They say there’s truth in wine, but what if the wine isn’t true? While it may come as a shock to the Miller Lite connoisseurs in the crowd, “fake wine” is apparently a real problem. A billion dollar problem, even. And if your mind immediately raced to “put it on a blockchain!” as the solution, we’d like to welcome you back, loyal Decrypter.

VinX is an Israeli startup with a bold yet smooth mission to swirl up the wine industry with a robust blockchain flavor and direct-to-consumer notes. The company is developing a supply-chain platform using the Zen Protocol blockchain to register, tokenize, and trade “wine futures.” And the subsidiary Medici Ventures is already raising a glass.

Medici announced on Thursday that it has made a “strategic investment” in VinX, aligning itself with the goal of eliminating the middlemen and fraudsters within the wine biz.

Patrick Byrne, CEO and founder of, said in a press release that the “middlemen-heavy” wine industry has had difficulty scaling to meet global demand. “VinX’s steps in tokenizing wine futures,” he says, will allow “wine enthusiasts to know without a doubt that the bottles they purchase are filled with authentic wines” and create “frictionless trust through technology.”


For the uninitiated in need of a primer on en primeur, a wine future is how serious aficionados and investors purchase a vintage up to two years before it’s even bottled at a discounted rate. In the traditional model, these transactions are made through third-party merchants, who naturally require a percentage of the sale. What’s more, consumers must trust these merchants to keep their peepers on the product throughout the entire process so that consumers end up with a genuine Bordeaux and not just sour grapes.

VinX touts on its website that the old way of doing business is “ripe for disruption” (decent pun) and plans for its distributed marketplace of “wine futures that improve with age” (that one’s better) to bring the industry some “much needed liquidity” (oh stop it).

The VinX marketing team obviously appreciates some good word play, but the idea is simply this: By registering wine futures as Vin tokens on its blockchain, the contracts become tradeable assets on crypto exchanges. This also, theatrically, establishes a direct line between the consumer and the winery, provides the winery with the financing they would otherwise lack during harvest, and creates a transparent, immutable record of each bottle across the supply chain, preventing fraud.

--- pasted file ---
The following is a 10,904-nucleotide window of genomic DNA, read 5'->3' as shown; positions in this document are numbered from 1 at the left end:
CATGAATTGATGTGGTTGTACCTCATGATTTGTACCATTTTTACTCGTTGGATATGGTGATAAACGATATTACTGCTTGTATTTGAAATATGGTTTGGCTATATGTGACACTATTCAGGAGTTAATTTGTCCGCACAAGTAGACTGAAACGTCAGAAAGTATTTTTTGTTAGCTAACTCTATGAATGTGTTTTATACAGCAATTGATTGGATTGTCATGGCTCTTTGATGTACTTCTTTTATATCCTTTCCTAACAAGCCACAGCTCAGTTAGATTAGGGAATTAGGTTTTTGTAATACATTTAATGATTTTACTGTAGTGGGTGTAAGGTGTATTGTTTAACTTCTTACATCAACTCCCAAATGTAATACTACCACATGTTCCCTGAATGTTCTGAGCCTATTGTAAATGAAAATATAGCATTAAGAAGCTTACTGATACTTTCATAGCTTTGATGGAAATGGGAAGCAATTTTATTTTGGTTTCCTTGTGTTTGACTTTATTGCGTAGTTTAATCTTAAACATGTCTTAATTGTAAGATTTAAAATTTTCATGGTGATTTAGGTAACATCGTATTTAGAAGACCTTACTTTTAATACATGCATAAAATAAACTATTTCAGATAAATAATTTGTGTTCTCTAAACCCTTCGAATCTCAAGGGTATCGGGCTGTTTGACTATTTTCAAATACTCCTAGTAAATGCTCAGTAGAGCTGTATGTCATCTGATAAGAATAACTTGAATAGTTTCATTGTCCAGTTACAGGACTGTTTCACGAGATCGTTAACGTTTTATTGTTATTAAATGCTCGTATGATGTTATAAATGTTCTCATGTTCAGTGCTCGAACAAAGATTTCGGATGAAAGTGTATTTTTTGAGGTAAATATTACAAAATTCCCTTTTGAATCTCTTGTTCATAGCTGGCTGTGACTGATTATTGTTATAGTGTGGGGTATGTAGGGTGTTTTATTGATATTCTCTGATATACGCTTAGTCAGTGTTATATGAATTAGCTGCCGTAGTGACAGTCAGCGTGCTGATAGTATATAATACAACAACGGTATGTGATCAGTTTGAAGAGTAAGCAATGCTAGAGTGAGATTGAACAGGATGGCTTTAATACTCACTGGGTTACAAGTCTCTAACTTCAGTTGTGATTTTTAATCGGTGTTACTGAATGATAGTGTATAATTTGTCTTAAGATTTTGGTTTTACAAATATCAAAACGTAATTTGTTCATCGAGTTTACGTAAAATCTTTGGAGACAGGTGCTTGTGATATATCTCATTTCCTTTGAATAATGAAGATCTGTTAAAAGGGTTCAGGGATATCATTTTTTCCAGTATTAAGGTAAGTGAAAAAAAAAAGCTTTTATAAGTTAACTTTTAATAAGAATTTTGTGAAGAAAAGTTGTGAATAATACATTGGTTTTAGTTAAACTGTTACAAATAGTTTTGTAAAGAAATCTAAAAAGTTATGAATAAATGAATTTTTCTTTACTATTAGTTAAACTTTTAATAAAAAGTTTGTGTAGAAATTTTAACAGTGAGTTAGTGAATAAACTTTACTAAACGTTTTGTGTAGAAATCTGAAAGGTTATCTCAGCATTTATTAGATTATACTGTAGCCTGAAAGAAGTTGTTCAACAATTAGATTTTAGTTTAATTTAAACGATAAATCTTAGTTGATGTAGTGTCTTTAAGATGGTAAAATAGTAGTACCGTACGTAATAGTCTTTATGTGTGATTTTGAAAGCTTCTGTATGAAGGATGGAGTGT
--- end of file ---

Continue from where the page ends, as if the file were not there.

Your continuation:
Some of you may be thinking: “That all sounds very nice, and surely the world needs yet another token, but what do I care if my Mad Dog 20/20 isn’t the real deal? It’ll get me drunk just the same!” Take it easy there, Sparky (and maybe talk to someone?). This isn’t your market. But it may be just the thing that billionaires like the Koch brothers, who apparently have had it up to their crony-capitalist eyeballs with faux fine wine, have been looking for.


The global wine market currently makes up a full-bodied $300 billion and is expected to rise to a spicy $425 billion by 2023, according to Zion Market Research. And the swindlers have gotten so good at faking expensive brand labels, or simply refilling legitimate bottles with knockoff nectar, their swill siphons anywhere between 10 and 20 percent of said billions. It’s a problem, no question, but is the answer blockchain?

VinX CEO and founder Jacob Ner-David is insulted by the question, writing in a Medium post that he’s “amazed” it gets brought up at all. Despite the finger wagging, Ner-David never actually addresses the question of why VinX needs a blockchain, but that may be because the pairing is such an obvious one. Supply chains and blockchains go together like wine chains and cheese chains.

Big players like IBM have long recognized the applicability of blockchain in supply-chain management, and Medici Ventures tells Forbes that it had been searching for “a good supply chain investment in the blockchain space” for some time before landing on VinX.

Ner-David says in the same blog post that he understands most ICOs and their associated tokens these days are “simply scams,” adding that he hopes “folks trying to raise money on the basis of buzzwords will go away.” While Overstock’s Medici Ventures won’t say exactly how much it’s putting into VinX, its involvement does give the project at least the aroma of legitimacy. We may have to wait until a little vino starts flowing before we learn the veritas.

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